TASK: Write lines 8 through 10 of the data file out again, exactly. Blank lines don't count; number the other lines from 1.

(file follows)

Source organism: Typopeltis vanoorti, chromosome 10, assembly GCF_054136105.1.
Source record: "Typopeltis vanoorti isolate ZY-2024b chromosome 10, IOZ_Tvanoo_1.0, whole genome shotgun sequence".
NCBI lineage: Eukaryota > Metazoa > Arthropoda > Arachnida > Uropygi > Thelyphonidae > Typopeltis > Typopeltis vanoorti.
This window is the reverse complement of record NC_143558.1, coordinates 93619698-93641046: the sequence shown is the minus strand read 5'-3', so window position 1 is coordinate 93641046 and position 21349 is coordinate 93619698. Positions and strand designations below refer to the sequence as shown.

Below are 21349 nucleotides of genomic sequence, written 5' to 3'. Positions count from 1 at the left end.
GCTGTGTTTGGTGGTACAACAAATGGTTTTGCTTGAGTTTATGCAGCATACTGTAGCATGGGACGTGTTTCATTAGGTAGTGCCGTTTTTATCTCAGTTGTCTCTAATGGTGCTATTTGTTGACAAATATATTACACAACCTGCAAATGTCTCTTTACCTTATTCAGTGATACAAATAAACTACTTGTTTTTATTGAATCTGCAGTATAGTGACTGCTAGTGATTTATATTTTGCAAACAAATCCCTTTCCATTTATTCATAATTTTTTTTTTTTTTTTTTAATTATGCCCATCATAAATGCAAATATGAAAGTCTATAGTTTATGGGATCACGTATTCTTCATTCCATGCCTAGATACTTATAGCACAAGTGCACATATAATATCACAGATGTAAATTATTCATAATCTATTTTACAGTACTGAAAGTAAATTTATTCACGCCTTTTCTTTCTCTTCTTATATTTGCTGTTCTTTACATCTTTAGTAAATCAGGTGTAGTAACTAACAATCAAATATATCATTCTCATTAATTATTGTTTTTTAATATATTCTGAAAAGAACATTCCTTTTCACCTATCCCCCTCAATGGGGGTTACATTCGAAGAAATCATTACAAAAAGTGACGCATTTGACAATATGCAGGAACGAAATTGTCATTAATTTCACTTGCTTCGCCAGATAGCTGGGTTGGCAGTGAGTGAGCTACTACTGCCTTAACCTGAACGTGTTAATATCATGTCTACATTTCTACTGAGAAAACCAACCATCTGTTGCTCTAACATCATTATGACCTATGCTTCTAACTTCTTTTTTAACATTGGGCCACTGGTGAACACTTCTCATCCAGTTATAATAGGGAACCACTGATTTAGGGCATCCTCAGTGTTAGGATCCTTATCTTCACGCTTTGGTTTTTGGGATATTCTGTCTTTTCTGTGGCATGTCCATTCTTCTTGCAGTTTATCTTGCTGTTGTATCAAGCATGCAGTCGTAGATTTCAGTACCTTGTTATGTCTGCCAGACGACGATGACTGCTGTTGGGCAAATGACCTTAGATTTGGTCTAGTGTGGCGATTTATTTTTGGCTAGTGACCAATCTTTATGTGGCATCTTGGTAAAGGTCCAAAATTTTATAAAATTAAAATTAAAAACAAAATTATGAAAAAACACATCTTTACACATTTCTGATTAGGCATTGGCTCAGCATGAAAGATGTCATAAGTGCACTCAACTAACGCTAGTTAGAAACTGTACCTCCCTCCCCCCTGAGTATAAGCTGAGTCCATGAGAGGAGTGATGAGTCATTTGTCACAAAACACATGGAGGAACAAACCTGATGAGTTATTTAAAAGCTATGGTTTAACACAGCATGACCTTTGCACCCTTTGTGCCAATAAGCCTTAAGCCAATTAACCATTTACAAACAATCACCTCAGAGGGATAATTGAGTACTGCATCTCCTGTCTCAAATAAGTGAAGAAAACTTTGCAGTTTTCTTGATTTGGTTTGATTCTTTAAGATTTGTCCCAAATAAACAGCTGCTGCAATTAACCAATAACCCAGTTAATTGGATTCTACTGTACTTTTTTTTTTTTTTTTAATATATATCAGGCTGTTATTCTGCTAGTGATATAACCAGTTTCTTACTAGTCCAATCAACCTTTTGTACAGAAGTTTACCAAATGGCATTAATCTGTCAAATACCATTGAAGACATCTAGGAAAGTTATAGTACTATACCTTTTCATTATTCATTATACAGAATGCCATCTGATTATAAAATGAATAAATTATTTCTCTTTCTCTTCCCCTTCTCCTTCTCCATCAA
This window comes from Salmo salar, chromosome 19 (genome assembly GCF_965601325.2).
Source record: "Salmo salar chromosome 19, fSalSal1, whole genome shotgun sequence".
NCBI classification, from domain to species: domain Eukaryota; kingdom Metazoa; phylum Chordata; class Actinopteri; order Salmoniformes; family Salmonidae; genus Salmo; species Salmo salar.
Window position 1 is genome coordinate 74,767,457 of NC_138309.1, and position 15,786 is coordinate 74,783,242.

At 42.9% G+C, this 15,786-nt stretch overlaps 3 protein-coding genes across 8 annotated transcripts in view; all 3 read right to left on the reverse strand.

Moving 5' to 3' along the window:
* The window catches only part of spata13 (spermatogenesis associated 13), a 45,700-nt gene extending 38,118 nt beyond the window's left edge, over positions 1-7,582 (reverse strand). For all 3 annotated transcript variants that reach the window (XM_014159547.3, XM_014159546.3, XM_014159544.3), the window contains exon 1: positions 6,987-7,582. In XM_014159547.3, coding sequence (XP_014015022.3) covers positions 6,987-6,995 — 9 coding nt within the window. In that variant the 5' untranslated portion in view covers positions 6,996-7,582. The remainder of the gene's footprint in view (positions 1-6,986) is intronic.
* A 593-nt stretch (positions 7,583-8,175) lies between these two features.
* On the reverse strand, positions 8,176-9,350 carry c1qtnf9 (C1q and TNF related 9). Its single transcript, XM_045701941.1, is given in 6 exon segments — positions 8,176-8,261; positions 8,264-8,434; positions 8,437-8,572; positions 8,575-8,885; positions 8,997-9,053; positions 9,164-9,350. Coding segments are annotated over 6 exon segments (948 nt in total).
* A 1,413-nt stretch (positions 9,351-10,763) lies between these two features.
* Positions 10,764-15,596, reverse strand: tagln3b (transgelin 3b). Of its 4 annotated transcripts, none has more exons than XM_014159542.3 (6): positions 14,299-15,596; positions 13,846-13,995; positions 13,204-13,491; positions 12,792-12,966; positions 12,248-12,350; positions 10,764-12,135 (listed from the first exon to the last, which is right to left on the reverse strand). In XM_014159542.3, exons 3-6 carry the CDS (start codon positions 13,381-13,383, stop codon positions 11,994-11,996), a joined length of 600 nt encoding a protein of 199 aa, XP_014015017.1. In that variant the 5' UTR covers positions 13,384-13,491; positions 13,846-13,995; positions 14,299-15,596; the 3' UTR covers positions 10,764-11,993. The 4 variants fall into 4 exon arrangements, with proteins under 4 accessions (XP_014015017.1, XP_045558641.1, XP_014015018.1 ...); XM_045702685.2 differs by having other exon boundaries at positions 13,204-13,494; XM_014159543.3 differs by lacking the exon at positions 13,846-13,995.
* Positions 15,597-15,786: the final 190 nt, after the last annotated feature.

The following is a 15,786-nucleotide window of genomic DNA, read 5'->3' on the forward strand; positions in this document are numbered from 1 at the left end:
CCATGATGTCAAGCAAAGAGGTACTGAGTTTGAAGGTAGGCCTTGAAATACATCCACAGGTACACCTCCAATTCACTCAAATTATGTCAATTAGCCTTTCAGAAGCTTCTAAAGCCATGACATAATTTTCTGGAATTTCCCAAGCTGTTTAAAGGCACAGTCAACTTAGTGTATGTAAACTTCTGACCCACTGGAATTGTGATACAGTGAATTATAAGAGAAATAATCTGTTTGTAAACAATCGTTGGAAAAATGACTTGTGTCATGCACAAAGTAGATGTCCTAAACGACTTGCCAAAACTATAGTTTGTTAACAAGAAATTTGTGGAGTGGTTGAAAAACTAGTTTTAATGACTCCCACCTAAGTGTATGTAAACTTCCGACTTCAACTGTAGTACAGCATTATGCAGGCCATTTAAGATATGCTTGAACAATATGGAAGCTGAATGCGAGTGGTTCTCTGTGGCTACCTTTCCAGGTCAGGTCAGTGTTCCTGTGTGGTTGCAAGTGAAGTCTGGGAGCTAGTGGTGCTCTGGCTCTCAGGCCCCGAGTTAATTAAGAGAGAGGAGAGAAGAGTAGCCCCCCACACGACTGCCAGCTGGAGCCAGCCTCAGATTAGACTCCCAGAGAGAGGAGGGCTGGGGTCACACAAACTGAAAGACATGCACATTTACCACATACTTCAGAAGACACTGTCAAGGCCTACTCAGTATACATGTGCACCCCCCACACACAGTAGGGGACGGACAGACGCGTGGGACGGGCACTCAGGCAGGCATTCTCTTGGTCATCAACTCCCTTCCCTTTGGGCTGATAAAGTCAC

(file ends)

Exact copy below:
Source record: "Salmo salar chromosome 19, fSalSal1, whole genome shotgun sequence".
NCBI classification, from domain to species: domain Eukaryota; kingdom Metazoa; phylum Chordata; class Actinopteri; order Salmoniformes; family Salmonidae; genus Salmo; species Salmo salar.
Window position 1 is genome coordinate 74,767,457 of NC_138309.1, and position 15,786 is coordinate 74,783,242.